Tall Vertebrae

► [Increased vertical dimensions of the vertebral bodies]

Tall vertebrae are often associated with conditions characterized by severe muscle hypotonia or requiring prolonged recumbency, reflecting diminished compressive forces on the potential longitudinal growth of the vertebral bodies (Donaldson et al. 1985). The resulting increase in the height index (i.e., the ratio of superoinferior diameter to anteroposterior diameter) is approximately proportional to the degree of inactivity (Resnick 1995; Houston and Zales-ki 1967). The increased height of the vertebrae bodies is associated with narrowing of the intervertebral discs (Taylor 1975).

Increased vertebral height may also reflect a primary bone growth defect. Tall vertebrae are found in the lumbar spine in newborns with Down syndrome (OMIM 190685), suggesting a role of genetic factors in the development of this abnormality (Brandner 1972). Other vertebral anomalies reported in this syndrome include atlanto-axial and atlanto-occipital instability associated with asymmetry of the occipital condyles, scoliosis, blocked vertebrae, and flattening of the cervical vertebrae with premature osteo-arthritic changes (Martel and Tishler 1966; Cros et al. 2000; Rosenbaum et al. 1986). In Melnick-Needles syndrome (osteodysplasty OMIM 249420) vertebral changes include increased height with anterior scalloping, enlarged spinal canal with thinned laminae in the lumbar segment, and kyphoscoliosis (Bartolozzi et al. 1983; ter Haar et al. 1982) (Fig. 3.1). Spinal changes in nevoid basal cell carcinoma syndrome (Gorlin syndrome, OMIM 109400) include kyphoscoliosis, spina bifida occulta, cervical spondylolis-thesis, blocked vertebrae, hemivertebrae, and in-

Nevoid Basal Cell Carcinoma Syndrome
Fig. 3.1. Melnick-Needles syndrome. Note increased height of the vertebral bodies, which have an irregular squared-off appearance. Also note posterior scalloping, most prominent in the lumbar vertebrae
Fig. 3.2. Freeman-Sheldon syndrome. The vertebrae are tall, with mild anterior scalloping

creased superoinferior vertebral diameter resulting in squared vertebral bodies (Barnes et al. 1982; Ki-monis et al. 1997; Lile et al. 1968). An increase in the height ratio is also found in Freeman-Sheldon syndrome (OMIM 193700), in which it is associated with kyphoscoliosis and spina bifida occulta (Fig. 3.2). Proteus syndrome (OMIM 176920), a congenital hamartomatous syndrome characterized by regional gigantism and lymphangiomatous hamartomas, shows overgrowth of a variety of tissues, including the skin,connective and adipose tissue,endothelium, and bones. Overgrowth affects the tubular bones at one extremity, some of the tubular bones in the hands (macrodactyly), the skull, and the vertebral bodies, which appear high and wide, with irregular margins, and dysplastic pedicles and intervertebral discs (Azouz et al. 1987).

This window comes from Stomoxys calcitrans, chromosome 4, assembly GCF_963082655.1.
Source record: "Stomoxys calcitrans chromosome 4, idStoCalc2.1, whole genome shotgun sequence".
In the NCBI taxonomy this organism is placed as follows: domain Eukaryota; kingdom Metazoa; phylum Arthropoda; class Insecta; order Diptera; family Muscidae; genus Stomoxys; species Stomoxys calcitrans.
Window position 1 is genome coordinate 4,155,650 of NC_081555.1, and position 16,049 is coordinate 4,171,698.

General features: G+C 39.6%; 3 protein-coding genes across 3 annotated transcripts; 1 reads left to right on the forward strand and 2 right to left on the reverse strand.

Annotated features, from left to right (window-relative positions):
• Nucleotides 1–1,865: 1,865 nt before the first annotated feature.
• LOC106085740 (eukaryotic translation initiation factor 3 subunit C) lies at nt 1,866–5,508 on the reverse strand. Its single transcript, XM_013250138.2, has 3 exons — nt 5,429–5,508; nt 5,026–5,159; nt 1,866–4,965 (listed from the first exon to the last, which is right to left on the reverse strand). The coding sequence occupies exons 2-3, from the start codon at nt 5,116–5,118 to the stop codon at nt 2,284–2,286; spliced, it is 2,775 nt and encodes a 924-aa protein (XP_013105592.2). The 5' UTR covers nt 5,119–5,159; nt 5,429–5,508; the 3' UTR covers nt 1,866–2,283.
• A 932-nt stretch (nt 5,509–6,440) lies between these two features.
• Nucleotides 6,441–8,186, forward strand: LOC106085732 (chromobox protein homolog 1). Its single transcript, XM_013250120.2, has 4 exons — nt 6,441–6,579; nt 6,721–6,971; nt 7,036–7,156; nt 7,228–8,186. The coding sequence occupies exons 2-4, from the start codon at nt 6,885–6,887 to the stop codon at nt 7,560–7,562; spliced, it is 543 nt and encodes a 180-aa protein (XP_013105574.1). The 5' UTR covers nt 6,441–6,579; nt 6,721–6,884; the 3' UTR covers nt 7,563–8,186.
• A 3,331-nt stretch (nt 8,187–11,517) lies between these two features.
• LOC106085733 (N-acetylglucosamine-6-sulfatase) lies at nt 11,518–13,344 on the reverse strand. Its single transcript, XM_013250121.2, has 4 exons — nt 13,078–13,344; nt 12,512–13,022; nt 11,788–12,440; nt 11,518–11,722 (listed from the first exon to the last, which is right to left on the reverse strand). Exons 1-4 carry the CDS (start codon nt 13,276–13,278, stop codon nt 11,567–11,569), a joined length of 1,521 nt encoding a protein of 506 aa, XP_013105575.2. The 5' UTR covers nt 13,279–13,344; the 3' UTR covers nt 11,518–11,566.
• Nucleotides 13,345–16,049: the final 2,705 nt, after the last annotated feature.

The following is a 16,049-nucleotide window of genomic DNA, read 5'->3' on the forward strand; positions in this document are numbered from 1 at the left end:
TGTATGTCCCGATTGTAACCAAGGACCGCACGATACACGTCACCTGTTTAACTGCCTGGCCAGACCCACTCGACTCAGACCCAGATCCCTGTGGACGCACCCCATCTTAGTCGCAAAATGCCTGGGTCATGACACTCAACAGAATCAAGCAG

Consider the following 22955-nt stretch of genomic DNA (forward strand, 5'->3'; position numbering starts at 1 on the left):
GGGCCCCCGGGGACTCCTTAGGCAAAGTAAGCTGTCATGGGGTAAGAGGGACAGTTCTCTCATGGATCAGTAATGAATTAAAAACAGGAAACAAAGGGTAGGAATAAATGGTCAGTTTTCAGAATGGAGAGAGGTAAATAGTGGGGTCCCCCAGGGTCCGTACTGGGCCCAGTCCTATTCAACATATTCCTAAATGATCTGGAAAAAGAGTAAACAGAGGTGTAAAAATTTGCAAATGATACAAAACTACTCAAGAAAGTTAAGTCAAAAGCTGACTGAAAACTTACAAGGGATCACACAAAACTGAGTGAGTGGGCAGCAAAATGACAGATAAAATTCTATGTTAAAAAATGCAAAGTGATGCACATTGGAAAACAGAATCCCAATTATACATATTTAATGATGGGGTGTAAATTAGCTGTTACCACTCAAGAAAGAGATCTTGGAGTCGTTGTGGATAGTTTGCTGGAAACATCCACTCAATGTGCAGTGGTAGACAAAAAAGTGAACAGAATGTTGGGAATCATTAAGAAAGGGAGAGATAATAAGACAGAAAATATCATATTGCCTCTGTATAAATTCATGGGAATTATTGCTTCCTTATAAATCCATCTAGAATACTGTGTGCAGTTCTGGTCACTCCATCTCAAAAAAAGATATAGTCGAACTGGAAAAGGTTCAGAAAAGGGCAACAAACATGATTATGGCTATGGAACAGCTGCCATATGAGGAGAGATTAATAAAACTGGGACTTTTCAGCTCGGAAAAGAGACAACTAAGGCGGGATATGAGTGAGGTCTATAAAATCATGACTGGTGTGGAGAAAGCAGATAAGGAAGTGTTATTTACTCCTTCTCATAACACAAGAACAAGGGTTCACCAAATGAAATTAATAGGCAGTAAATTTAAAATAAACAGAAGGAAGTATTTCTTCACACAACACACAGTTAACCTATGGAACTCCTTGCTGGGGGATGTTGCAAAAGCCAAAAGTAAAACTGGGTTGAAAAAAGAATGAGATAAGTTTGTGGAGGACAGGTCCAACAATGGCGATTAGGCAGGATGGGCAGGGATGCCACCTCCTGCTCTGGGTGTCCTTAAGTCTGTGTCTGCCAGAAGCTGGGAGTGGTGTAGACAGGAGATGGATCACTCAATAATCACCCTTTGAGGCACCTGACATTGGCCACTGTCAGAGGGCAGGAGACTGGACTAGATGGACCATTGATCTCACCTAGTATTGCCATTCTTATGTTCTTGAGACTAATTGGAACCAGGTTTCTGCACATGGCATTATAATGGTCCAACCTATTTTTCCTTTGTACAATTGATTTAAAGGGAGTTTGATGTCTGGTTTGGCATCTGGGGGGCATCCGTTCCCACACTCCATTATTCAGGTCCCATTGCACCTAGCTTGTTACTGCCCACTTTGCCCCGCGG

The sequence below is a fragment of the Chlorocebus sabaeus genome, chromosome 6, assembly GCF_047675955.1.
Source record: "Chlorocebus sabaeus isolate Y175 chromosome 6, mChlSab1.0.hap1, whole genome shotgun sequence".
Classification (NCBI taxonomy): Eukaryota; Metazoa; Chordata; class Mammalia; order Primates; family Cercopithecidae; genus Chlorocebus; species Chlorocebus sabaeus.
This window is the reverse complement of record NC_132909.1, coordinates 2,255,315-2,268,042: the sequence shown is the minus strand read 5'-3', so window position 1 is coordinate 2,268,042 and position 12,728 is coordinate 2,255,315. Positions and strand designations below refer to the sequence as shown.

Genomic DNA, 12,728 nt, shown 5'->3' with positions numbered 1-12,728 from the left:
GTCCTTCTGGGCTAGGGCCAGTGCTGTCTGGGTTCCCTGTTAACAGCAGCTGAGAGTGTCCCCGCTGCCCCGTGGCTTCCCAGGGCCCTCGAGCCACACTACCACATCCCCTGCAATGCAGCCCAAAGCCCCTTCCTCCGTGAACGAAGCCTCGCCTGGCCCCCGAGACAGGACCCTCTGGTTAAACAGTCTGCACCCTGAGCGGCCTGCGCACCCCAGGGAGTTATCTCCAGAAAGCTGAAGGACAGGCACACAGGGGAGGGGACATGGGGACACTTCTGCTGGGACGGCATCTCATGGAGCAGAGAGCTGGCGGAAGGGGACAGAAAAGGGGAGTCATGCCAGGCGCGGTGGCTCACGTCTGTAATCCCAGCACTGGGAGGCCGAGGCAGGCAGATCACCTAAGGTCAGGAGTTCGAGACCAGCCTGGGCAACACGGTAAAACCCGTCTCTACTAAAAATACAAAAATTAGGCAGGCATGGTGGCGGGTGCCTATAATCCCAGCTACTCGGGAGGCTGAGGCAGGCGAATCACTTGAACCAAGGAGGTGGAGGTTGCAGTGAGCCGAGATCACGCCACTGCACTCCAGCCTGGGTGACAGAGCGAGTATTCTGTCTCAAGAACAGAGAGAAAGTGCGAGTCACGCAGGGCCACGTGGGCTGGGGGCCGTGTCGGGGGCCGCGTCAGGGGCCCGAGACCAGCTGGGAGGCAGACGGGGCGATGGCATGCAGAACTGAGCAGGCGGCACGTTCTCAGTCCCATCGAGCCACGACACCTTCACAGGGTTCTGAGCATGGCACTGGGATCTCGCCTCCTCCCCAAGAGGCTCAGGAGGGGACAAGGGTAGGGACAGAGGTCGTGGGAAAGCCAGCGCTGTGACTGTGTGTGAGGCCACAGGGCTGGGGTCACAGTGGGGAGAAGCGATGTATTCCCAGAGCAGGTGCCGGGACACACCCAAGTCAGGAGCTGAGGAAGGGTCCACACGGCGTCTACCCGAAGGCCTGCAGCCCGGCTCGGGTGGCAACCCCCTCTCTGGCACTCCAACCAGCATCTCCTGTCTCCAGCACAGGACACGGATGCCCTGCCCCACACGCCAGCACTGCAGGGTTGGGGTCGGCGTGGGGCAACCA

Tall vertebrae, together with slender and steeply angled (caudally directed) lower ribs, coxa vara, and gracile hand bones, are features in the rare Fuhrmann dysplasia (dwarfism with tall vertebrae, OMIM 126950),which may be of autosomal dominant inheritance (Fuhrmann et al. 1972). The increased height of the vertebral bodies in this disorder is thought to be secondary to severe muscular hypotonia. (This disorder must not be confused with Fuhrmann syndrome (OMIM 228930), an autosomal recessive disorder featuring cleft lip/palate, agenesis of fibula and ulna, bowing of femur, and joint contractures.) Tall vertebrae are also features in acro-cranio-facial dysostosis (OMIM 201050), a condition with prominent changes in the skull (craniosynostosis), facial bones (hypertelorism, proptosis, cleft palate, microgna-thia), and hands and feet (short 1st metacarpal and metatarsal) (Kaplan et al. 1988).

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